In order to take on Tesla in the all-electric luxury segment, Audi and Porsche decided to join forces last year and build a new electric vehicle platform from the ground up together.
Now the CEOs of each company discuss their work on the new platform in an interview.
In their first interview together, Porsche CEO Oliver Blume and Audi CEO Rupert Stadler talked to Stuttgarter-Zeitung (translated from German) about the structure of the cooperation.
“We have founded two project houses, one of them at the Audi headquarters in Ingolstadt. The second in Weissach, where Porsche has its development center. Audi currently has about 550 developers, Porsche 300. We have introduced two occupancy days per week. Otherwise, the teams work together via video conferencing and Skype. We have distributed the responsibility so that every brand has the vehicle modules that best suits them.”
Stadler added that both companies expect to spend a low single-digit billion amount in the project by 2025 – 30% less than if they would have both developed their own electric platforms.
They both discussed the fact that each company is separately coming out with their own first all-electric vehicles on different platforms, the Porsche Mission E and the Audi e-tron quattro.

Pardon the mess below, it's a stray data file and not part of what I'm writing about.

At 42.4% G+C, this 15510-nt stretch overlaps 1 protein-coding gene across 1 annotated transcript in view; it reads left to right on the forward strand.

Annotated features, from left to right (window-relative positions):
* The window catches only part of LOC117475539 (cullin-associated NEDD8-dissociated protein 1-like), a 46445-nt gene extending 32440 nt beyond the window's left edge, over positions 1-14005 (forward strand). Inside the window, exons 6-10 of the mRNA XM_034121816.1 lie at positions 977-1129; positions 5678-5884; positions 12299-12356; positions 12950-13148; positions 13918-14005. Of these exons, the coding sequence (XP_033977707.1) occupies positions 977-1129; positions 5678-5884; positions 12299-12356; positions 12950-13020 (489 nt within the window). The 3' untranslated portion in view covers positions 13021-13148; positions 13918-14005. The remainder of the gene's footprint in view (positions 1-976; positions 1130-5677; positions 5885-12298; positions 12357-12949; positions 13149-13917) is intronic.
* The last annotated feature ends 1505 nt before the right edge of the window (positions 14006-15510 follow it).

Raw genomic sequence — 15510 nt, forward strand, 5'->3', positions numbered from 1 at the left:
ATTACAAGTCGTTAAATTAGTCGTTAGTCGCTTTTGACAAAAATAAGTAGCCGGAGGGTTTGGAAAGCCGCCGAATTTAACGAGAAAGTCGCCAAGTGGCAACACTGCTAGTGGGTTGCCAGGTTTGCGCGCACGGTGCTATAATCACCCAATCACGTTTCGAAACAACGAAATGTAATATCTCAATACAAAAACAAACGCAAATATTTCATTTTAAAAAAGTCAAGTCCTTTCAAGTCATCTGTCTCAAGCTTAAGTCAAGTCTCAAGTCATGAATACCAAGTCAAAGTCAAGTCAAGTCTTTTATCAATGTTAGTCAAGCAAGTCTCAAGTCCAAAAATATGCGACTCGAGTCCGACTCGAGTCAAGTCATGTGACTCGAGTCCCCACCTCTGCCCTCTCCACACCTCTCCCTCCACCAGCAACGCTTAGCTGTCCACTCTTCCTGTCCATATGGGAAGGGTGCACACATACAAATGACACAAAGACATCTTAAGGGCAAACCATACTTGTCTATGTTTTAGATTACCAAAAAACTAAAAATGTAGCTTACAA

Those cars are very different which could create an issue with the new platform since Audi might want to do an electric sports car next while Porsche could want to start working on an SUV, but the executives say that the new platform will support anything from a sports car to a SUV.
Stadler said that Audi would like to revisit making an all-electric sports car, but they are also working on two sedans and two SUVs.
You might remember that Audi actually built an all-electric supercar years ago, the all-electric e-tron supercar, which was basically a battery-powered version of the Audi R8, but the vehicle failed to get any traction with its ridiculous $1 million price tag.
After those little interesting insights into Audi and Porsche’s new platform, the interview quickly turned into an advertisement against the proposed driving bans on diesel cars to help reduce air pollution in Germany. You can access the full interview here.
FTC: We use income earning auto affiliate links. More.